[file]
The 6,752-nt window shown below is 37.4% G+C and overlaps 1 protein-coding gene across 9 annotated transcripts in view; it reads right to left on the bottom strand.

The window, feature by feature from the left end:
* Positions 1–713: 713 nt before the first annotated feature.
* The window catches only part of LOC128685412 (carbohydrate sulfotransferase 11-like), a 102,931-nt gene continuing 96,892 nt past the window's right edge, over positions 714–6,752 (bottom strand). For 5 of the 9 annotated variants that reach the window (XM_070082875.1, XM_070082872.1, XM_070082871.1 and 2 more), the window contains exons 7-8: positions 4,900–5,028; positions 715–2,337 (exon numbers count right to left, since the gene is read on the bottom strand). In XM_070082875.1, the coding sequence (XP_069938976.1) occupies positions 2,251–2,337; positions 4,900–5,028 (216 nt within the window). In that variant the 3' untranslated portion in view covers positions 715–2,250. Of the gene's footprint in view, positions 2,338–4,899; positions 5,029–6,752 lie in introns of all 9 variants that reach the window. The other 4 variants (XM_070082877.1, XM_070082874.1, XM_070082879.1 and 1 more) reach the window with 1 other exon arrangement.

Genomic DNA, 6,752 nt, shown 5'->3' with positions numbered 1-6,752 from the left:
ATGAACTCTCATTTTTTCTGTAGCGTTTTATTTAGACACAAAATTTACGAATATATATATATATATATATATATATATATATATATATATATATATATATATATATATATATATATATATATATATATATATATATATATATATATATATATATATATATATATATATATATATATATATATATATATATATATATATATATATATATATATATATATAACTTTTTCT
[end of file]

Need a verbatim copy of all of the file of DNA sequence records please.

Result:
The 6,752-nt window shown below is 37.4% G+C and overlaps 1 protein-coding gene across 9 annotated transcripts in view; it reads right to left on the bottom strand.

The window, feature by feature from the left end:
* Positions 1–713: 713 nt before the first annotated feature.
* The window catches only part of LOC128685412 (carbohydrate sulfotransferase 11-like), a 102,931-nt gene continuing 96,892 nt past the window's right edge, over positions 714–6,752 (bottom strand). For 5 of the 9 annotated variants that reach the window (XM_070082875.1, XM_070082872.1, XM_070082871.1 and 2 more), the window contains exons 7-8: positions 4,900–5,028; positions 715–2,337 (exon numbers count right to left, since the gene is read on the bottom strand). In XM_070082875.1, the coding sequence (XP_069938976.1) occupies positions 2,251–2,337; positions 4,900–5,028 (216 nt within the window). In that variant the 3' untranslated portion in view covers positions 715–2,250. Of the gene's footprint in view, positions 2,338–4,899; positions 5,029–6,752 lie in introns of all 9 variants that reach the window. The other 4 variants (XM_070082877.1, XM_070082874.1, XM_070082879.1 and 1 more) reach the window with 1 other exon arrangement.

Genomic DNA, 6,752 nt, shown 5'->3' with positions numbered 1-6,752 from the left:
ATGAACTCTCATTTTTTCTGTAGCGTTTTATTTAGACACAAAATTTACGAATATATATATATATATATATATATATATATATATATATATATATATATATATATATATATATATATATATATATATATATATATATATATATATATATATATATATATATATATATATATATATATATATATATATATATATATATATATATATATATATATATATATAACTTTTTCT